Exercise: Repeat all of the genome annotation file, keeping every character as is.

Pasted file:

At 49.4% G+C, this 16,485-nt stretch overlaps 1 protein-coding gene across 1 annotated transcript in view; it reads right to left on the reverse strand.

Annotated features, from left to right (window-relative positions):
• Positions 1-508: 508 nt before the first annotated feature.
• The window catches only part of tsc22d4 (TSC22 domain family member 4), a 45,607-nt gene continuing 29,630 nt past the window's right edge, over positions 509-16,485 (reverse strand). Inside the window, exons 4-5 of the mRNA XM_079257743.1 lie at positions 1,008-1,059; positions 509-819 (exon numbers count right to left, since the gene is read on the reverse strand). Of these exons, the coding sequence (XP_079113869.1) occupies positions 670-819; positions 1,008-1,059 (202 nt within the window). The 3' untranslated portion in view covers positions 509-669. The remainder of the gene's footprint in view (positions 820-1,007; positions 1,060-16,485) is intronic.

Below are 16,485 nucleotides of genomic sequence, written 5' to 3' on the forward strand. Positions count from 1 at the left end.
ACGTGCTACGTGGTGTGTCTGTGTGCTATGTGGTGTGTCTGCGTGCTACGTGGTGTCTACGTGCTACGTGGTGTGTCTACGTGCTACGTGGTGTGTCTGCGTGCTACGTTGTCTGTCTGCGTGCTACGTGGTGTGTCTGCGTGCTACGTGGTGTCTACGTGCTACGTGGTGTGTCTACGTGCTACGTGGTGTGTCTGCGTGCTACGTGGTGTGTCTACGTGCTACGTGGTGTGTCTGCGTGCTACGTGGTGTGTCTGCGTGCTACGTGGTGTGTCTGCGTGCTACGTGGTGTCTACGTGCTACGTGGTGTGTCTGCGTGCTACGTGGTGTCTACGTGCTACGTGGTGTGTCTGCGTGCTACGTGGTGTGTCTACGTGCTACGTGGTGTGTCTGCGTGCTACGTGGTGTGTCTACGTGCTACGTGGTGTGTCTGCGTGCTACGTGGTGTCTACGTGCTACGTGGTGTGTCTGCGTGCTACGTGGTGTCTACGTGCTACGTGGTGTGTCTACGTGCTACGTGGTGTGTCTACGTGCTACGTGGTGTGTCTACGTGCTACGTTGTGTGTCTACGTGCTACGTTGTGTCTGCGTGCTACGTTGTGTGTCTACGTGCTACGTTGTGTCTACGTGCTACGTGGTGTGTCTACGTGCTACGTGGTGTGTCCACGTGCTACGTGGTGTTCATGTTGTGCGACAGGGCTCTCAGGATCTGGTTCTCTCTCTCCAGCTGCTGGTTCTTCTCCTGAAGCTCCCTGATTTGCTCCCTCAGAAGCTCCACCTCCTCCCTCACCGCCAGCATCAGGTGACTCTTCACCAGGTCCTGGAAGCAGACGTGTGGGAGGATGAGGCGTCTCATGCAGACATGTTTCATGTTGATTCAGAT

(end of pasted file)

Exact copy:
At 49.4% G+C, this 16,485-nt stretch overlaps 1 protein-coding gene across 1 annotated transcript in view; it reads right to left on the reverse strand.

Annotated features, from left to right (window-relative positions):
• Positions 1-508: 508 nt before the first annotated feature.
• The window catches only part of tsc22d4 (TSC22 domain family member 4), a 45,607-nt gene continuing 29,630 nt past the window's right edge, over positions 509-16,485 (reverse strand). Inside the window, exons 4-5 of the mRNA XM_079257743.1 lie at positions 1,008-1,059; positions 509-819 (exon numbers count right to left, since the gene is read on the reverse strand). Of these exons, the coding sequence (XP_079113869.1) occupies positions 670-819; positions 1,008-1,059 (202 nt within the window). The 3' untranslated portion in view covers positions 509-669. The remainder of the gene's footprint in view (positions 820-1,007; positions 1,060-16,485) is intronic.

Below are 16,485 nucleotides of genomic sequence, written 5' to 3' on the forward strand. Positions count from 1 at the left end.
ACGTGCTACGTGGTGTGTCTGTGTGCTATGTGGTGTGTCTGCGTGCTACGTGGTGTCTACGTGCTACGTGGTGTGTCTACGTGCTACGTGGTGTGTCTGCGTGCTACGTTGTCTGTCTGCGTGCTACGTGGTGTGTCTGCGTGCTACGTGGTGTCTACGTGCTACGTGGTGTGTCTACGTGCTACGTGGTGTGTCTGCGTGCTACGTGGTGTGTCTACGTGCTACGTGGTGTGTCTGCGTGCTACGTGGTGTGTCTGCGTGCTACGTGGTGTGTCTGCGTGCTACGTGGTGTCTACGTGCTACGTGGTGTGTCTGCGTGCTACGTGGTGTCTACGTGCTACGTGGTGTGTCTGCGTGCTACGTGGTGTGTCTACGTGCTACGTGGTGTGTCTGCGTGCTACGTGGTGTGTCTACGTGCTACGTGGTGTGTCTGCGTGCTACGTGGTGTCTACGTGCTACGTGGTGTGTCTGCGTGCTACGTGGTGTCTACGTGCTACGTGGTGTGTCTACGTGCTACGTGGTGTGTCTACGTGCTACGTGGTGTGTCTACGTGCTACGTTGTGTGTCTACGTGCTACGTTGTGTCTGCGTGCTACGTTGTGTGTCTACGTGCTACGTTGTGTCTACGTGCTACGTGGTGTGTCTACGTGCTACGTGGTGTGTCCACGTGCTACGTGGTGTTCATGTTGTGCGACAGGGCTCTCAGGATCTGGTTCTCTCTCTCCAGCTGCTGGTTCTTCTCCTGAAGCTCCCTGATTTGCTCCCTCAGAAGCTCCACCTCCTCCCTCACCGCCAGCATCAGGTGACTCTTCACCAGGTCCTGGAAGCAGACGTGTGGGAGGATGAGGCGTCTCATGCAGACATGTTTCATGTTGATTCAGAT